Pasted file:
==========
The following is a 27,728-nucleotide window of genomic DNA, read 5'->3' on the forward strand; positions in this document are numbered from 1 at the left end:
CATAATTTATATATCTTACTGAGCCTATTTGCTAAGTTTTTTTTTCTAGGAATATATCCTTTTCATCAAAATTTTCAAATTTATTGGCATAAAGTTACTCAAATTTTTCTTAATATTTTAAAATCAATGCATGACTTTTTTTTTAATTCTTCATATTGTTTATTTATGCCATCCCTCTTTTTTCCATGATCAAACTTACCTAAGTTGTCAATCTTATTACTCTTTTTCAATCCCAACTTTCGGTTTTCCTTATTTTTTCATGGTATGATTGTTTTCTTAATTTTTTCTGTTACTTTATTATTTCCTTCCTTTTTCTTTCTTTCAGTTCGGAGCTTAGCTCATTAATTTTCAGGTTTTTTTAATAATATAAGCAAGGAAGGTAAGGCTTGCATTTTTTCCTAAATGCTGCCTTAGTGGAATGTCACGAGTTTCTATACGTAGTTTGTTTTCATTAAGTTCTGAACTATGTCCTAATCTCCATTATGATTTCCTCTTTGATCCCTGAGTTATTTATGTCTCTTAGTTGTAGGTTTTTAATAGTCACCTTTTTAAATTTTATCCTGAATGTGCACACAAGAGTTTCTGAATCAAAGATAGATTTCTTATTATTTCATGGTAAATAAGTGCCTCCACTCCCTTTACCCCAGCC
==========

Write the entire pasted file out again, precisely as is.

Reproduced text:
The following is a 27,728-nucleotide window of genomic DNA, read 5'->3' on the forward strand; positions in this document are numbered from 1 at the left end:
CATAATTTATATATCTTACTGAGCCTATTTGCTAAGTTTTTTTTTCTAGGAATATATCCTTTTCATCAAAATTTTCAAATTTATTGGCATAAAGTTACTCAAATTTTTCTTAATATTTTAAAATCAATGCATGACTTTTTTTTTAATTCTTCATATTGTTTATTTATGCCATCCCTCTTTTTTCCATGATCAAACTTACCTAAGTTGTCAATCTTATTACTCTTTTTCAATCCCAACTTTCGGTTTTCCTTATTTTTTCATGGTATGATTGTTTTCTTAATTTTTTCTGTTACTTTATTATTTCCTTCCTTTTTCTTTCTTTCAGTTCGGAGCTTAGCTCATTAATTTTCAGGTTTTTTTAATAATATAAGCAAGGAAGGTAAGGCTTGCATTTTTTCCTAAATGCTGCCTTAGTGGAATGTCACGAGTTTCTATACGTAGTTTGTTTTCATTAAGTTCTGAACTATGTCCTAATCTCCATTATGATTTCCTCTTTGATCCCTGAGTTATTTATGTCTCTTAGTTGTAGGTTTTTAATAGTCACCTTTTTAAATTTTATCCTGAATGTGCACACAAGAGTTTCTGAATCAAAGATAGATTTCTTATTATTTCATGGTAAATAAGTGCCTCCACTCCCTTTACCCCAGCC